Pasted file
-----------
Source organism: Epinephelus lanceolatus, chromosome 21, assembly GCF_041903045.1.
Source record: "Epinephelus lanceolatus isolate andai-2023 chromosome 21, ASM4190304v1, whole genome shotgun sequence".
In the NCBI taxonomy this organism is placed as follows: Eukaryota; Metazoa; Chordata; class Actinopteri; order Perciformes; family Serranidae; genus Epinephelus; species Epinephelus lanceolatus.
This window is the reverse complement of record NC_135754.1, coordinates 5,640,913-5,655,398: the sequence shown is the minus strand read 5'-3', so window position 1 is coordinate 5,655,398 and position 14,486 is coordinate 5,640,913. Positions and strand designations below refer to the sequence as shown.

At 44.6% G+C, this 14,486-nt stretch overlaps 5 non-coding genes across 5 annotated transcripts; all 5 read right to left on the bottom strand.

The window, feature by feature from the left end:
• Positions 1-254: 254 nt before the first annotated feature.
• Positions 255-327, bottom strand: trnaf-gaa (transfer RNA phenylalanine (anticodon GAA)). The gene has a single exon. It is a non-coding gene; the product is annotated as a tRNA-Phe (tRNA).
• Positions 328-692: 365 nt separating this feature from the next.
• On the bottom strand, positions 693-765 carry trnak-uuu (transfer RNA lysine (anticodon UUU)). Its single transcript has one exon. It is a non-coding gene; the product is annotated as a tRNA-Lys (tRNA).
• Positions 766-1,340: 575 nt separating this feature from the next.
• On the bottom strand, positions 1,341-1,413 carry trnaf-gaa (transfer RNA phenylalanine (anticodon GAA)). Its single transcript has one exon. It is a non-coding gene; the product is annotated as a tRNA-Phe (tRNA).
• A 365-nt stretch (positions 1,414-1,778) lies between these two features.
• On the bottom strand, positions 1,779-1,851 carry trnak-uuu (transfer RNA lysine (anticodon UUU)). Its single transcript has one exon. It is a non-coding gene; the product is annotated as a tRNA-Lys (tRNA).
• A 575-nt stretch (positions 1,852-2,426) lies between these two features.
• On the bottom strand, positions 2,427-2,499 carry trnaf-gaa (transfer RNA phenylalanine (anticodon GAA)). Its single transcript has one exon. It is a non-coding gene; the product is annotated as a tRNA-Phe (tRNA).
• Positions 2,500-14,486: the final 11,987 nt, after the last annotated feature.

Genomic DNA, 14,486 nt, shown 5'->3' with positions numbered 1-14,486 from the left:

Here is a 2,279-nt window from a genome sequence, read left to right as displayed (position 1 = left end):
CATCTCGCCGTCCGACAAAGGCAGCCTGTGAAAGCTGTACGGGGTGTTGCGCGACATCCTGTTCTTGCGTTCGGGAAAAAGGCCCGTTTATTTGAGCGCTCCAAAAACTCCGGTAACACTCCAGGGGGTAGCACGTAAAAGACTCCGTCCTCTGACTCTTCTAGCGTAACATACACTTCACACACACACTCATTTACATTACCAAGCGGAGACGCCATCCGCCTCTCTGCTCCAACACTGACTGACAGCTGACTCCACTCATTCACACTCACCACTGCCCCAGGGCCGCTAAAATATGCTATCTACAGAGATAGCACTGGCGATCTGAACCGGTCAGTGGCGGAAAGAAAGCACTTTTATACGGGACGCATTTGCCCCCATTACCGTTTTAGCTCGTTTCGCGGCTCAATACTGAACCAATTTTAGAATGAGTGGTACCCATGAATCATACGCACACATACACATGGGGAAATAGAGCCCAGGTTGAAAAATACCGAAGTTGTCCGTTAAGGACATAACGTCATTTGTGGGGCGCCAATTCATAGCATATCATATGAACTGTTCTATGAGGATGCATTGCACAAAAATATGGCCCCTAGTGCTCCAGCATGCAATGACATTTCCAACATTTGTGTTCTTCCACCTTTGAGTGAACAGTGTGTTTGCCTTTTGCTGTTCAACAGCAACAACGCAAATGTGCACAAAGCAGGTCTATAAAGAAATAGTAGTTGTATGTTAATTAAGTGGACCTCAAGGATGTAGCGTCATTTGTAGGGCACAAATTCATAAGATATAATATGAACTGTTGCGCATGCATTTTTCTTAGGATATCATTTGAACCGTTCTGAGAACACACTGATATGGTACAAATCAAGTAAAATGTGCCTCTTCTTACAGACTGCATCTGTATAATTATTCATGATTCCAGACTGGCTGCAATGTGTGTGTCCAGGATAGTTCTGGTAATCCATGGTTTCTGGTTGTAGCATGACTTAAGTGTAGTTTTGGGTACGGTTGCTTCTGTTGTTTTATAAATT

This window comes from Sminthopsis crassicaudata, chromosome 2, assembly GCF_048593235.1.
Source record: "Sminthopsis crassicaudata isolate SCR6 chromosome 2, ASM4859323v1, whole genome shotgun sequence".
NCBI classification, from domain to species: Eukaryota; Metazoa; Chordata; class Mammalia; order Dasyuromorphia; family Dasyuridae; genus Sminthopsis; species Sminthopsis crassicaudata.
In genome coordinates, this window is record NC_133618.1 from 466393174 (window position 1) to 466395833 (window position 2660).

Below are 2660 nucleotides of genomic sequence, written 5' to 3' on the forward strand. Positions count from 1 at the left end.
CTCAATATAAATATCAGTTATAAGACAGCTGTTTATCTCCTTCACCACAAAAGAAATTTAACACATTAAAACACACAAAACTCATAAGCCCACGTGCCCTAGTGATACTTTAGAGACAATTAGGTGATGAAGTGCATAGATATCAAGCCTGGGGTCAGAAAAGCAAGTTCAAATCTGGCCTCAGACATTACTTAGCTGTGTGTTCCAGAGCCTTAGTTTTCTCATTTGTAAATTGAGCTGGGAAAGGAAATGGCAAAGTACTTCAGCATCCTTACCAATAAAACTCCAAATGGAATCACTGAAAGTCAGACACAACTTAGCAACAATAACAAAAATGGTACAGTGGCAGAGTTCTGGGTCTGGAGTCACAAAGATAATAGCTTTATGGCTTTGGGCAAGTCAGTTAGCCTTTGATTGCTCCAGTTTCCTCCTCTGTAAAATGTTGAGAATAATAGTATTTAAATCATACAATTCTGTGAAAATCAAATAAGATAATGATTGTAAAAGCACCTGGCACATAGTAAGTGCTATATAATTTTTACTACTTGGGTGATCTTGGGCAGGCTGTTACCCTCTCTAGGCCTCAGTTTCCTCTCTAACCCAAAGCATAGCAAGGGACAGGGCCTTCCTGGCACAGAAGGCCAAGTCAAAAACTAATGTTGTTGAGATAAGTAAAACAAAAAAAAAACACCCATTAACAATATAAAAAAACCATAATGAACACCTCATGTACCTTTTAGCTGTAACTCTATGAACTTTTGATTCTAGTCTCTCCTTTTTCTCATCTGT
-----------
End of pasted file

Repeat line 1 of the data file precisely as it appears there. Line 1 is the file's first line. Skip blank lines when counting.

Source organism: Epinephelus lanceolatus, chromosome 21, assembly GCF_041903045.1.